Florida group backs bullying legislation

Posted on 16 Mar 2006 at 10:01pm
By Bill Kaczor – Associated Press


Ellyn Bogdanoff


Lawmakers considering 2 measures; only 1 lists students frequently victimized by bullies

TALLAHASSEE, Fla. Students, parents and other members of the Florida Safe Schools Coalition urged lawmakers Monday to pass legislation aimed at preventing bullying and harassment but to oppose a measure they say would weaken existing policies in some districts.

Both bills would require that school districts establish policies prohibiting harassment ranging from teasing to violence. But Representative Ellyn Bogdanoff’s legislation would prohibit singling out certain groups for protection such as racial and ethnic minorities and gays and lesbians.
Bogdanoff, a Republican, said she excluded those categories on advice from Bully Police USA, an organization founded by Brenda High of Pasco, Wash., after her 13-year-old son, Jared, committed suicide in 1998 following constant bullying.

“All children deserve the right to go to school and be safe,” Bogdanoff said. “Mine is an anti-bullying bill that focuses on the behavior of the bully.”
Her bill would scrap policies such as those in Miami-Dade and Broward counties that specifically bar harassment based on factors that include gender, ethnicity, race, religion, marital status or sexual orientation, American Civil Liberties Union spokeswoman Rebecca Steele said.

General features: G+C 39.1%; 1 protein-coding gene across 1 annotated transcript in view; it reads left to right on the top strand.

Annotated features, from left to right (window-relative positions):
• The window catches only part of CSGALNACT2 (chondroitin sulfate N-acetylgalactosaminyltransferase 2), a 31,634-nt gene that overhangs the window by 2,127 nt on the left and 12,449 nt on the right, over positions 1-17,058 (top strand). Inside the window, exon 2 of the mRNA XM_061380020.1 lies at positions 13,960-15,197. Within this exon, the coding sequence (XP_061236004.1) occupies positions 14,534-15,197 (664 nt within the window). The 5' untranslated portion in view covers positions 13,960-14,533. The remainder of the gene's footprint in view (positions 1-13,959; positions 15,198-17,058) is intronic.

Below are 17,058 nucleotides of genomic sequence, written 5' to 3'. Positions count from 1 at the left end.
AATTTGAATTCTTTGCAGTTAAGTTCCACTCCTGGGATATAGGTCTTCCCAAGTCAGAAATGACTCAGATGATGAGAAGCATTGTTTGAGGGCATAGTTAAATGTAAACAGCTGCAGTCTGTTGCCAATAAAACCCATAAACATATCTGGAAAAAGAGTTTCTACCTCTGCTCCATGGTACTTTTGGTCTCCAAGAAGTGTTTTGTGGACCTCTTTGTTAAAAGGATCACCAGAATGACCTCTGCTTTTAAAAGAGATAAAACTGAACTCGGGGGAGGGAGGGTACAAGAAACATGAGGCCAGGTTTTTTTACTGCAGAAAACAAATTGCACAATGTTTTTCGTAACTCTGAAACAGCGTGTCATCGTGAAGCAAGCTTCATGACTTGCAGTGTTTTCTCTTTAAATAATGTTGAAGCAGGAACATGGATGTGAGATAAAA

“What the [U.S.] Supreme Court and the nation have noticed is that when you are trying to single out and protect people who have been targets of bullying and violence it’s necessary to enumerate categories,” Steele said at a news conference.

Several high school students in the coalition told of being harassed for reasons such as their sexual orientation, disability and ethnic background.
Alex Colon, 17, a gay student at Boone High School in Orlando, said his swimming coach refused to stop teammates from teasing him.

He said the coach told him: “It’s just sport you know boys will be boys.” He said he quit when two teammates tried to drown him.

Ricky Richards, 17, said he had been violent toward gays until he saw a presentation by a peer counselors group at Hialeah-Miami Lakes High School, where he is a student.

“I stopped and I thought how much pain these kids go through,” Richards said. “It changed me a whole lot.”

The coalition is supporting a bill by Representative Ken Gottlieb, a Democrat, that cites many of the same categories but does not limit prohibited harassment to those characteristics.

This article appeared in the Dallas Voice print edition, March 17, 2006.

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